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Gosney Research Fund

In 1928 Mr. Ezra Seymour Gosney founded and endowed a non-profit organization, known as the Human Betterment Foundation, for the purpose of fostering and aiding constructive and educational forces for the protection and betterment of the human family. In collaboration vith Dr. Paul Popence and other scientists Mr. Gosney carried on an extensive study in the field of eugenic sterilization, including particularly its medical, legal and social aspects. In 1929 and 1930 an exhaustive study was made of 6000 cases of sterilization of eugenically unfit. Eight years later a second similar critical study of 10,000 cases was made. Continue Reading »

Social Group Work Theory and Practice

Professor Gertrude Wilson contributed significantly to the establishment of social group work within social work in the United States. Through national research and numerous publications, Professor Wilson was able to demonstrate and describe the relationship between group work and case work. She demonstrated that they draw upon many of the same basic concepts from the behavioral sciences as well as from socio-psychological sources; and that there were key common skills. She argued that group work was a process through which group life was influenced by a worker who directed the process toward the accomplishment of a social goal conceived in a democratic philosophyContinue Reading »

Next Steps In Interracial Relations: 1944

Every American who is worthy of the title “citizen” has carried a deep sense of shame and a feeling of almost personal responsibility for what happened in 1943 in New York City, Los Angeles, Beaumont, Mobile, and Detroit. Those bloody and costly riots were warnings of how far this nation still has to go in order to develop the single-minded purpose and the well-disciplined unity that are needed to win this war. It is possible mathematically to calculate the loss of man-hours of labor, of war materials, and of property caused by those riots. It will never be possible, however, to calculate the more severe loss of confidence by American citizens in their government and the loss of trust and cooperation between white and Negro Americans who should be working and planning together, wholeheartedly, for victory.Continue Reading »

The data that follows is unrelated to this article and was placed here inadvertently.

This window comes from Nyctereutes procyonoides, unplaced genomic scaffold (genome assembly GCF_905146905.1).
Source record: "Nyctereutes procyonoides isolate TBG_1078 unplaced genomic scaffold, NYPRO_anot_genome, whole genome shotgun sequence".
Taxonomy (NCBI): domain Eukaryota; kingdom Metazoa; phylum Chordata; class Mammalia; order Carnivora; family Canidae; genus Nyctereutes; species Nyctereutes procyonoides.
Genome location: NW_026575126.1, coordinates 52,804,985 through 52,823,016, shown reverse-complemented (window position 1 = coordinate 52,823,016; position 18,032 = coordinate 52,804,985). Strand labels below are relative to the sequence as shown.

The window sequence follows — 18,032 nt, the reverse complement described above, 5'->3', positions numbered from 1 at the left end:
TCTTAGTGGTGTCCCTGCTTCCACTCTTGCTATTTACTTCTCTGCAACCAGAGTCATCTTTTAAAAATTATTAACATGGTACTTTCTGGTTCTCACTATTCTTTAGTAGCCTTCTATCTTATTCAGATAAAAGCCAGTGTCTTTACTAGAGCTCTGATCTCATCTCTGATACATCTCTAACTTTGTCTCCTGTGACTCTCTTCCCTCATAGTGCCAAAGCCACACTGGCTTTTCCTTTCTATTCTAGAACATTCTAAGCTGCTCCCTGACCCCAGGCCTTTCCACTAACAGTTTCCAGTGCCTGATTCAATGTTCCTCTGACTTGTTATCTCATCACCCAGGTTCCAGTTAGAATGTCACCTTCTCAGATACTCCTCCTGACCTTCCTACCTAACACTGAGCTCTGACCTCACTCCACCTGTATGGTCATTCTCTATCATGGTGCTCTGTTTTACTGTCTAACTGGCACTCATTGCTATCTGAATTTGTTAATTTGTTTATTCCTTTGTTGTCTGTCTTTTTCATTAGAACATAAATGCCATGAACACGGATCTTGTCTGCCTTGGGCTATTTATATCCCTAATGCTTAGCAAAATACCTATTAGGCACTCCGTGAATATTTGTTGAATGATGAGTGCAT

Lindeman, Eduard C.: A Letter

In order to make matters more explicit, I shall now state my chief reasons for being an anti-Communist: (1) on philosophical grounds I belong to the American tradition of pragmatism of which William James and John Dewey were the chief exponents. This philosophy is experimental and non-authoritarian and is definitely opposed to the dogmatic German philosophy of Hegel, and out which Marxism arose. (2) on moral grounds I am opposed to Communism because it teachers the immoral doctrine that good ends may be achieved through the use of evil means; it practices conspiracy and falsehood and thus, through the employment of such means, produces gross immorality; (3) I am a believer in cultural pluralism while Communism advocates the cultural uniformity. I believe in diversity because I believe in freedom. (See THE DEMOCRATIC WAY OF LIFE BY T.V. SMITH and EDUARD C. LINDEMAN, published last year by The New American Library.) (4) I believe in what may be called the Judeo-Christian ethics which is founded upon the conception of human brotherhood and love. Communism, on the contrary, preaches hate and conflict. There are many other reasons for opposing this malevolent movement which has perverted so many millions but the above are fundamental.Continue Reading »

The G.I. Bill of Rights

“The Servicemen’s Readjustment Act of June 22, 1944—commonly known as the G.I. Bill of Rights—nearly stalled in Congress as members of the House and Senate debated provisions of the controversial bill. Some shunned the idea of paying unemployed veterans $20 a week because they thought it diminished their incentive to look for work. Others questioned the concept of sending battle-hardened veterans to colleges and universities, a privilege then reserved for the rich. Despite their differences, all agreed something must be done to help veterans assimilate into civilian life.”Continue Reading »

Roosevelt, Eleanor

Despite her initial intent to focus on her social activities as First Lady, political issues soon became a central part of the weekly briefings. When some women reporters assigned to ER tried to caution her to speak off the record, she responded that she knew some of her statements would “cause unfavorable comment in some quarters . . . but I am making these statements on purpose to arouse controversy and thereby get the topics talked about.”Continue Reading »

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